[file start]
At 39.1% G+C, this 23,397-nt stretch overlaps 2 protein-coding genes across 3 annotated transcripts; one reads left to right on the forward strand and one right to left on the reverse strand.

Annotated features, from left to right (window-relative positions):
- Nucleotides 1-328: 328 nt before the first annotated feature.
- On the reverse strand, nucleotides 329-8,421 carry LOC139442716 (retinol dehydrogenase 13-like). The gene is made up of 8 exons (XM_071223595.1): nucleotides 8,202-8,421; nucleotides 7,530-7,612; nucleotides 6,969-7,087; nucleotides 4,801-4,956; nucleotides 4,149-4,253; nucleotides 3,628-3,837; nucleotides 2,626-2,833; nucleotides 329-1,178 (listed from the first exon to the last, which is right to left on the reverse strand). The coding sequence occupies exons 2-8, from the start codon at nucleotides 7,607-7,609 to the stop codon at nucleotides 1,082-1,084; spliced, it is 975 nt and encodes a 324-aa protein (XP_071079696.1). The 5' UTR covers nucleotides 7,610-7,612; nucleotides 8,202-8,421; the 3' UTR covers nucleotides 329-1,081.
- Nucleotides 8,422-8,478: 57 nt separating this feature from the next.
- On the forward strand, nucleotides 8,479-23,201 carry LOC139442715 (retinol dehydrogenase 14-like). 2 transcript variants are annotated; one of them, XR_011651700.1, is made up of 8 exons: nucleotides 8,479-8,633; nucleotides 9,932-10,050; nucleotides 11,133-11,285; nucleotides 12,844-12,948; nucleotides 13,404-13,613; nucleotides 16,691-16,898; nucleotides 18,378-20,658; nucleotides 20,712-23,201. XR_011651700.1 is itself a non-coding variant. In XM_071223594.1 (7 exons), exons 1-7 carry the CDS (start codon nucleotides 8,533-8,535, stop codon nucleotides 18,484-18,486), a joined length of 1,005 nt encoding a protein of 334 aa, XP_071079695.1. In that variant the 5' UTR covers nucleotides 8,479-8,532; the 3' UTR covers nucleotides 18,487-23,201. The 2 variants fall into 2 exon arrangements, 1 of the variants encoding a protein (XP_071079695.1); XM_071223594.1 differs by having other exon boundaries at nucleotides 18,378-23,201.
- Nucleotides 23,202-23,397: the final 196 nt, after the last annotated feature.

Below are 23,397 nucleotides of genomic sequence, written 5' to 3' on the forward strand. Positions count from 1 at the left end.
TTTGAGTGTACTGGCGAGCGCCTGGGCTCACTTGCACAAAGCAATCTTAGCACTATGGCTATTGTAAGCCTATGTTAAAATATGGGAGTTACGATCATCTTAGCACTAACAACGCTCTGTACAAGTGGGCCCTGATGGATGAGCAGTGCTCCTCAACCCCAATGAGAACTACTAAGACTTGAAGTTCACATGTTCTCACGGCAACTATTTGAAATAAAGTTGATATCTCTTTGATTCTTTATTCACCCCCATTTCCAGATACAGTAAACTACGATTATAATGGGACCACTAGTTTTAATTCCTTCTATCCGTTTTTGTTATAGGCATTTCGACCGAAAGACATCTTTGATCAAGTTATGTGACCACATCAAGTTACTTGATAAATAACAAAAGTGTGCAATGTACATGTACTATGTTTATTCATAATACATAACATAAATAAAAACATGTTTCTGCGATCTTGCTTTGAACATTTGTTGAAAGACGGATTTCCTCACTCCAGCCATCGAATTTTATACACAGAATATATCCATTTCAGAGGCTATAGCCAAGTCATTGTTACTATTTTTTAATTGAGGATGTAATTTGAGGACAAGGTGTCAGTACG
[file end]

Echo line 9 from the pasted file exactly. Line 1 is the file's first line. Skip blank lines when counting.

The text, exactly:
TTTGAGTGTACTGGCGAGCGCCTGGGCTCACTTGCACAAAGCAATCTTAGCACTATGGCTATTGTAAGCCTATGTTAAAATATGGGAGTTACGATCATCTTAGCACTAACAACGCTCTGTACAAGTGGGCCCTGATGGATGAGCAGTGCTCCTCAACCCCAATGAGAACTACTAAGACTTGAAGTTCACATGTTCTCACGGCAACTATTTGAAATAAAGTTGATATCTCTTTGATTCTTTATTCACCCCCATTTCCAGATACAGTAAACTACGATTATAATGGGACCACTAGTTTTAATTCCTTCTATCCGTTTTTGTTATAGGCATTTCGACCGAAAGACATCTTTGATCAAGTTATGTGACCACATCAAGTTACTTGATAAATAACAAAAGTGTGCAATGTACATGTACTATGTTTATTCATAATACATAACATAAATAAAAACATGTTTCTGCGATCTTGCTTTGAACATTTGTTGAAAGACGGATTTCCTCACTCCAGCCATCGAATTTTATACACAGAATATATCCATTTCAGAGGCTATAGCCAAGTCATTGTTACTATTTTTTAATTGAGGATGTAATTTGAGGACAAGGTGTCAGTACG